Rescue

Due to the high volume of poor quality breeders and puppy mills, as well as the high number of unprepared or unsuitable buyers bringing Akitas into their homes, rescues across the country are filled with purebred Akitas. These Akitas were produced by breeders who did not stand behind them after money was exchanged and buyers who did not fulfill their responsibility when bringing a dog into their lives. The harsh reality is that when a poor quality breeder sells a puppy to an unsuitable or ill-prepared home and that beautiful puppy turns into a very difficult adult dog, it is turned over to shelters and rescues. Due to rescues always running at maximum capacity, many of these dogs are euthanized. The Akita Club of America works alongside our breed rescues every day to help save, rehabilitate, and rehome hundreds of Akitas every year. Rescue is a wonderful option for some families and a necessity for the future of this magnificent breed.

Akita Breed Facts

Read up on what makes an Akita an Akita and whether this is the dog for you!! (courtesy of the Akita Club of America Public Education Committee)

Why is the Akita a good breed for the winter?2024-06-14T10:04:52-07:00
  • Before Akitas had an “official” breed name they were referred to simply as “snow country dogs.” The breed originated from the snowy, rural, mountainous region of Japan: Akita and Odate.
  • Akitas were originally used to hunt bear and guard property. They have a thick double coat, which protects them from the elements. An Akita’s undercoat is thick, soft and shorter than the outer coat. This attribute in combination with their straight, harsh and standing somewhat “off the body” outer coat allows Akitas to be waterproof.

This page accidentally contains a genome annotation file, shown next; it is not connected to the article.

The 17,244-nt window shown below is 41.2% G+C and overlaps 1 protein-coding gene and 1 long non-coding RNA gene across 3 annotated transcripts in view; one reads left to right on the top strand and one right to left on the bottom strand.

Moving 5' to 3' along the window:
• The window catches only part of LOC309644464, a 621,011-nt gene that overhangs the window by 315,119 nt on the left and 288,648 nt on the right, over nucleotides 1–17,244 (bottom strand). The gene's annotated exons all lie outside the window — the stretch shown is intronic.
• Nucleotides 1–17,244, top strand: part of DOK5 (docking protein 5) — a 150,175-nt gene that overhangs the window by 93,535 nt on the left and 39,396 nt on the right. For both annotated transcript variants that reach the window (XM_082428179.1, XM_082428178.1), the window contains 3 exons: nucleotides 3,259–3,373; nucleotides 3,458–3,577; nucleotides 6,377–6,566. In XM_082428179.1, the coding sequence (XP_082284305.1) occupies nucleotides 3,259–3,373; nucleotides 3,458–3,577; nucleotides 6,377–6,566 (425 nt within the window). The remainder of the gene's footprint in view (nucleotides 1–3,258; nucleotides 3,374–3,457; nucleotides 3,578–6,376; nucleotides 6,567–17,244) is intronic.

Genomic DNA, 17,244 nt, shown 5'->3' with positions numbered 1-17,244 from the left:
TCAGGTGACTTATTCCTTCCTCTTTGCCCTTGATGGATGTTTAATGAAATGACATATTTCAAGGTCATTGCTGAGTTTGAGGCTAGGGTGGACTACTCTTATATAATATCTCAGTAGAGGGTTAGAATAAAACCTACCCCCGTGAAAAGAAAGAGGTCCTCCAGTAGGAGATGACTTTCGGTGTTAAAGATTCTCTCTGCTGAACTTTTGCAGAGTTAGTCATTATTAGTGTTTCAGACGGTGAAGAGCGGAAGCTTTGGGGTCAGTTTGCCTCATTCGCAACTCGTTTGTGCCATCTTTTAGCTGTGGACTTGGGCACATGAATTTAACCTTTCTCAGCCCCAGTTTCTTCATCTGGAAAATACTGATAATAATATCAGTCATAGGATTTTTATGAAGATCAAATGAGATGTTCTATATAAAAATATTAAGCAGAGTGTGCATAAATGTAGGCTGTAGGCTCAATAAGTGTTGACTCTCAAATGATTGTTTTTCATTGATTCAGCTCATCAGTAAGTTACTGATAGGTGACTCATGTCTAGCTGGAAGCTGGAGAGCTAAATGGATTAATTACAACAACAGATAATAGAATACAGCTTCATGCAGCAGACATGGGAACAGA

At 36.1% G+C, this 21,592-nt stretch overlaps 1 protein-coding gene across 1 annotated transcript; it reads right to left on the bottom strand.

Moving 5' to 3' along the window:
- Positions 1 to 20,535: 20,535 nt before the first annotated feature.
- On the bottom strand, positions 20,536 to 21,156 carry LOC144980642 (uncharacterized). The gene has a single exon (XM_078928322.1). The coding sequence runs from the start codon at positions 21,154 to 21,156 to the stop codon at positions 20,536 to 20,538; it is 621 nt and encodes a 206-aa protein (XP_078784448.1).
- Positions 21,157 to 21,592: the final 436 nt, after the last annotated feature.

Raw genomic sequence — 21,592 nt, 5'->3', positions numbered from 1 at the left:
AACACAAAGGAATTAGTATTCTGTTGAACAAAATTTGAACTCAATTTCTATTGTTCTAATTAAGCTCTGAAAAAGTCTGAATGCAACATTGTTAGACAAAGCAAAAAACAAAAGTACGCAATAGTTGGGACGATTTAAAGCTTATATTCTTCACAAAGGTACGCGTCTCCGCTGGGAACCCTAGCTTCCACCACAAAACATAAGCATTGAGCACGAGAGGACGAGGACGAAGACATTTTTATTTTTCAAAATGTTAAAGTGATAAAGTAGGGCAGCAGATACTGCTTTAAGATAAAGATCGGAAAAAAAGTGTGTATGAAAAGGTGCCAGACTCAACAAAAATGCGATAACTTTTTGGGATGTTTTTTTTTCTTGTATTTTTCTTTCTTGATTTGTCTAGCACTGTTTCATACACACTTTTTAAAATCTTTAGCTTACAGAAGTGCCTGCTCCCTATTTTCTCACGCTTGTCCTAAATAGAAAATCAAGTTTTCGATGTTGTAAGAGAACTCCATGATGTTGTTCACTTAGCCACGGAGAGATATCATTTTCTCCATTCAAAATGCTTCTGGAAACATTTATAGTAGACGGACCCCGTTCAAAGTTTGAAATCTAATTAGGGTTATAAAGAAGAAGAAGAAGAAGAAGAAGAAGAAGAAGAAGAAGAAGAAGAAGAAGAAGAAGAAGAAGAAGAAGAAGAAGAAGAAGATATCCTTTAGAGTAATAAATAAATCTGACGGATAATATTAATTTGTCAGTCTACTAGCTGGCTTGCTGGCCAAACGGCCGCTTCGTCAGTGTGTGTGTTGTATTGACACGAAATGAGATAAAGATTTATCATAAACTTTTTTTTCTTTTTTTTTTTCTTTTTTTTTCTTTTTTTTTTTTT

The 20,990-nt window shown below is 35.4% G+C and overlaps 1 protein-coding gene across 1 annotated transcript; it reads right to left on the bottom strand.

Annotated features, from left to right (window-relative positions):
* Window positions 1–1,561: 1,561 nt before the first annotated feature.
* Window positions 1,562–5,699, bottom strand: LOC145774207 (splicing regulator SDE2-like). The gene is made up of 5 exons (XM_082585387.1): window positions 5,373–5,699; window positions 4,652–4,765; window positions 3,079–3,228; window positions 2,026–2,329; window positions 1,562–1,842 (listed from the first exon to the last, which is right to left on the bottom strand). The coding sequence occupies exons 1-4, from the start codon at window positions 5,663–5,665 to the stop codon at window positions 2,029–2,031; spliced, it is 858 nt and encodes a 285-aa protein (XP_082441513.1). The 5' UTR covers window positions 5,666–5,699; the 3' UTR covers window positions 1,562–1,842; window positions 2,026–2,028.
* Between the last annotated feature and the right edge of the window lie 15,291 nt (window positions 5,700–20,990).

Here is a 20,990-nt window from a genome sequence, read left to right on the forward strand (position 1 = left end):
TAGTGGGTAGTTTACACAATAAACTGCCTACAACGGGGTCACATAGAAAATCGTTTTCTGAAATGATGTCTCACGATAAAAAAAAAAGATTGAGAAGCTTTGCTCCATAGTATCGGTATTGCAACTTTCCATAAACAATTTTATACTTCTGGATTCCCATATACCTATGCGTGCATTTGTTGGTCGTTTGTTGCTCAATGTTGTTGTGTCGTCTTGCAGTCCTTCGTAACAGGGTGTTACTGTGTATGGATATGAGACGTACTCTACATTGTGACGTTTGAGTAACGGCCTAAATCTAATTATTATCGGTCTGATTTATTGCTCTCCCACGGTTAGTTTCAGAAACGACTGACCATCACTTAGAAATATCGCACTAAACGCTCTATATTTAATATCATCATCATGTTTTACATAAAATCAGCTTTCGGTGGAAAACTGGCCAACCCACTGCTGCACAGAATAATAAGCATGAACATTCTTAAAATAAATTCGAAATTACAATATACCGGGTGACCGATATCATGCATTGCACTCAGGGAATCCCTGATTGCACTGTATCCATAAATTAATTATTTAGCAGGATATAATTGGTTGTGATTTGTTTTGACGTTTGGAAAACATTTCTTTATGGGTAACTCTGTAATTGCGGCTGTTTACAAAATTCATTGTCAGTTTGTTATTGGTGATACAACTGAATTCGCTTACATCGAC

• “Long coats” are a fault in the Akita breed because ice sticks to their fur. It clumps up and may cause hypothermia leading to possible death. The Akita’s coat is the perfect length, texture, and density in cold climates to not only insulate the dog, but to also keep the snow and ice off. That is why their coat should be rough and stand-off, not silky, too short or excessively long.
  • Akitas have webbed toes to help walk on snow by distributing their weight more effectively. Historically, they keep their front dew claws because these “ice picks” help them climb out of icy water.
  • When the weather turns cooler the dogs seem to have a “turbo” button that switches on. If there is snow on the ground, they will stay out all day hunting rabbit, squirrel, etc. in a securely fenced yard until relegated to come inside the house. It is safe to say they prefer colder weather, love eating snow, and rolling as a snow “scrub”.
What should people know about your breed that makes it unique historically?2024-06-14T10:05:36-07:00
  • The Akita is designated as a national monument in his native country of Japan.
  • At one time, Akita ownership was restricted to the Imperial family and the ruling aristocracy; caring & feeding of the Akita were detailed in elaborate ceremony and special leashes were used to denote the Akita’s rank and the standing of his owner.
  • There is a spiritual significance attached to the Akita; when a child is born in Japan, the proud family will usually receive a small statue of an Akita signifying health, happiness, and a long life.
  • The famous deaf, blind author and political activist (who considered the breed to be “gentle, companionable and trusty”), Helen Keller, is credited with bringing the first Akita into the United States in 1937.